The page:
Olivia Giovetti is the former Classical & Opera contributing editor for Time Out New York and a regular contributor to Gramophone and Classical Singer magazines. She has also written for the Washington Post, Ariama.com, Playbill, ...
Amy Winehouse's Operatic Lease on Life
Monday, July 23, 2012 - 03:24 PM
In May 2008, the Mall Galleries of London launched an exhibition that included a work by Guy Portelli titled Excess. Its scope was a miniature Amy Winehouse splayed on top of a busted bottle of champagne, glass in hand, covered with pills.
Offering a commentary on the heady life of the obsessive consumptive performer, the work had strange resonance on July 23, 2011 when Winehouse’s body was discovered in her London flat, dead from an accidental alcohol poisoning. Much like Kurt Cobain’s 1994 suicide, Winehouse’s slip from her mortal coil was emblematic of how she lived, fitting in both appropriate and inappropriate ways.
Because, unlike many of her rehab-refusing colleagues, Winehouse had legitimate talent, which in and of itself was codependent with her addictions. Her cover of Carole King’s “Will You Still Love Me Tomorrow?” (aptly released posthumously) was tinged with a sad resignation, a doleful growl. Winehouse wore her heart and her demons on her vocal chords, strengthening the bereft and doleful wails in chart-toppers like “Back to Black” and “Some Unholy War.”
Winehouse’s trademark curl of eyeliner—another flourish of excess—often earned her comparisons to Maria Callas’s own signature style (though Winehouse attributes the look to 1960s girl group The Ronettes). However, scratch the surface and you hear similarities between the two artists in their wholehearted devotion to their craft. Both lived for art, lived for love. And in her vocal imperfections, Winehouse best reflected La Divina’s own occasionally marred but never un-marvelous way of singing broken characters, sacrificing inherent prettiness for acute emotional truths in spurned characters like Lucia and Norma.
The Bavarian Staatsoper's Les Contes d'Hoffmann, featuring a Winehouse-esque Giulietta.
In fact, it’s no great surprise that "Lioness," Amy’s final, posthumous album, takes its name from an adjective also often applied to Callas. Like Winehouse she was noted for her own feline grace and predatory voracity. “If I believed in reincarnation, I would firmly believe that Amy Winehouse is the reincarnation of Maria Callas,” singer Linda Ronstadt told PlanetOut’s Jenny Stewart in 2009. “Maria Callas is such the ‘grand lady,’ and Amy is such a guttersnipe, and they both are so demonically talented.”
Unfortunately, it’s the demonic aspect that contributed heavily to both divas’ demises, even if it equally aided their talents. “I don't think your ability to fight has anything to do with how big you are,” Winehouse once remarked. “It's to do with how much anger is in you.”
Of course, it was the guttersnipe and fight in Winehouse that landed her in tabloids and police precincts (just as Callas’s own more glam fight kept her a pop cultural icon long after her premature 1977 death in Paris, where she spent her final years alone and relying on sleeping pills and Quaaludes). But such qualities in recent years also made her a candidate for a second life in opera, one of the most excessive art forms in its own right.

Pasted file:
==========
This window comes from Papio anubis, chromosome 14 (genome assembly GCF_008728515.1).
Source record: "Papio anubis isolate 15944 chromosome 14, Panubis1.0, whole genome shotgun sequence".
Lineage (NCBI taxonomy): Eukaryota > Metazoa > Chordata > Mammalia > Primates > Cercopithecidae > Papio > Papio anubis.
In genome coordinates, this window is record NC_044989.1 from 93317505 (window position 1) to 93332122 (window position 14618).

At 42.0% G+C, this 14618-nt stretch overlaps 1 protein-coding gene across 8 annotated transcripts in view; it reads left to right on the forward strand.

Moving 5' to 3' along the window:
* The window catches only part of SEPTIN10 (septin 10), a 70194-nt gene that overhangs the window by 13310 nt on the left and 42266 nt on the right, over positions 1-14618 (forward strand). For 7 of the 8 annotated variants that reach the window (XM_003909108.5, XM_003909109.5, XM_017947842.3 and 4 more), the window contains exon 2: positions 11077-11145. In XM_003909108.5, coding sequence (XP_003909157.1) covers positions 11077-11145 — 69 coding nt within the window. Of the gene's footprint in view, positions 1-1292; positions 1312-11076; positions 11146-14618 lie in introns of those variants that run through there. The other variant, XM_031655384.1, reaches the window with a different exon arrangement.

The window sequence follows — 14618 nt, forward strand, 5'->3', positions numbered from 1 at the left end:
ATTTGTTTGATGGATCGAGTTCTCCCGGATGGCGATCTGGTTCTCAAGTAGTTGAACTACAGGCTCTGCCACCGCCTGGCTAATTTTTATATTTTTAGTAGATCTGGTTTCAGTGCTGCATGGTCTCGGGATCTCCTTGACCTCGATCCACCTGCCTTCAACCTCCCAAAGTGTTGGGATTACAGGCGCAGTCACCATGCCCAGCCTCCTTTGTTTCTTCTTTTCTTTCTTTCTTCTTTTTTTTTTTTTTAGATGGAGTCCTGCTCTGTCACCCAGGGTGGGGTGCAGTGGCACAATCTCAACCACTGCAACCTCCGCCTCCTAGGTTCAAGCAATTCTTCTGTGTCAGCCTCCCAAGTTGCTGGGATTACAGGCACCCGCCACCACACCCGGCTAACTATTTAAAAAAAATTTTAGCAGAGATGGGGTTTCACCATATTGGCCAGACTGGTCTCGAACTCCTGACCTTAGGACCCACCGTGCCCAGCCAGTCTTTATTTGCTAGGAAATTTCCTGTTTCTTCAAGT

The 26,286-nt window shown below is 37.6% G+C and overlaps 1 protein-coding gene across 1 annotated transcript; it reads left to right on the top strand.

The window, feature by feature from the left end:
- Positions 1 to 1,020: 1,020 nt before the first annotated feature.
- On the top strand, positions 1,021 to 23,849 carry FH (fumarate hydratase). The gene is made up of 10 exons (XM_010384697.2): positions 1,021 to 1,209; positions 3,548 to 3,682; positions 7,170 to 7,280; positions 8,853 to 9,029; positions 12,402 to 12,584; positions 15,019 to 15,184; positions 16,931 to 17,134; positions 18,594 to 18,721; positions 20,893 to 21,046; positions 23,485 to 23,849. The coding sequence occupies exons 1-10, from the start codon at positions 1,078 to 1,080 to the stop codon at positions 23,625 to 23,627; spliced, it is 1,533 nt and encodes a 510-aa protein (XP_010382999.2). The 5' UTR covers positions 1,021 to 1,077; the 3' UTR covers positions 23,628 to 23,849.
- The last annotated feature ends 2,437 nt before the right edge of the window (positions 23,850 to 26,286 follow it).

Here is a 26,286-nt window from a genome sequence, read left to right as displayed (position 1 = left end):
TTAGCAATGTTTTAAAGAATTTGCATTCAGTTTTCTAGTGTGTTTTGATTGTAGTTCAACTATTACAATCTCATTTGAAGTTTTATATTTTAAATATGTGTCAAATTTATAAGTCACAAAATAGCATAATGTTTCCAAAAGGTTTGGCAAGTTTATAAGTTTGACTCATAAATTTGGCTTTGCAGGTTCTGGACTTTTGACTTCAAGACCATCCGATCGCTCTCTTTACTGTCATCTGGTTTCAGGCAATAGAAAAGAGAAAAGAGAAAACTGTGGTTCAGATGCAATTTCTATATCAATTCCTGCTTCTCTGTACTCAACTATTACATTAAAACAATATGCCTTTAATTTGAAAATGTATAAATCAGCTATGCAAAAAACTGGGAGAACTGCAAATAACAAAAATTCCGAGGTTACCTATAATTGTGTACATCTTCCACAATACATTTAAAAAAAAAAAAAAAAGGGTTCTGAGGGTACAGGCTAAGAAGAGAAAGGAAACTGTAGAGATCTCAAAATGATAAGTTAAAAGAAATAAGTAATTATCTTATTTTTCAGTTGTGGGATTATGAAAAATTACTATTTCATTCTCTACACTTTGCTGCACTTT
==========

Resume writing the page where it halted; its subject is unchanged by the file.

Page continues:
Accused of abusing her husband, Winehouse’s aura as a man-crusher also bent on her own destruction inspired the character of Giulietta for a Bavarian Staatsoper production of Les Contes d’Hoffmann last November. Soprano Diana Damrau, singing all three heroines, stalked the stage in the final act, equal parts predatory and lethargy, hair teased up in a Winehousean weave and with eyeliner for miles. Aware of her own shortcomings, reflected in a stage-dominating mirror, she was a man-eater with a conscience.
Less conflicted was the title character of Cherubini’s Medée, which opened at Belgium’s La Monnaie in October 2011, just three months after Winehouse’s death. In a production by Krzystof Warlikowski, German soprano Nadja Michael played the shunned sorceress with an appetite for fight, if not all-out destruction. It’s perhaps no coincidence that the role was also a favorite of Callas’s: In addition to singing the Cherubini role, she also portrayed the character in a 1969 film version by Pier Paolo Pasolini.
In the wake of her death, Winehouse’s parents launched the Amy Winehouse Foundation to help charities that in turn aid disadvantaged, sick or addicted children. Still, for her legitimate talents and rightful legacy, Winehouse’s operatic canonization has yet to be fully fathomed. She is not the first pop cultural icon to be used as a metaphor for a hero or heroine of operas from the past; nor is the idea of having opera characters represent cultural figures (or vice versa) new. Look at opera in its nascence and you’ll find inferred and overt comparisons from Cavalli to Lully.
But what does it say when Lully compares a ruler to a god in the 17th century, while we in the 21st century find those similarities between a ruler and a singer? Is this the most relevant contemporary parallel? Moreover, what commentary does placing a Winehouse doppelganger in works by Offenbach and Cherubini say about our obsession with self-destruction—so long as it’s someone else's? It seems that in the past, fatal heroines like Violetta were cherished because we still clung to the hope that something would survive. Today we can’t wait to see how she dies.
Is her depiction in opera an homage to the eternal tragic hero, present in Greek tragedies and Arthur Miller dramas alike? Or does it continue to fetishize an element of opera gone amok in the current zeitgeist: the need to see others fail?
Image, above: Nadja Michael as Medea in Cherubini's Medée. Courtesy of La Monnaie.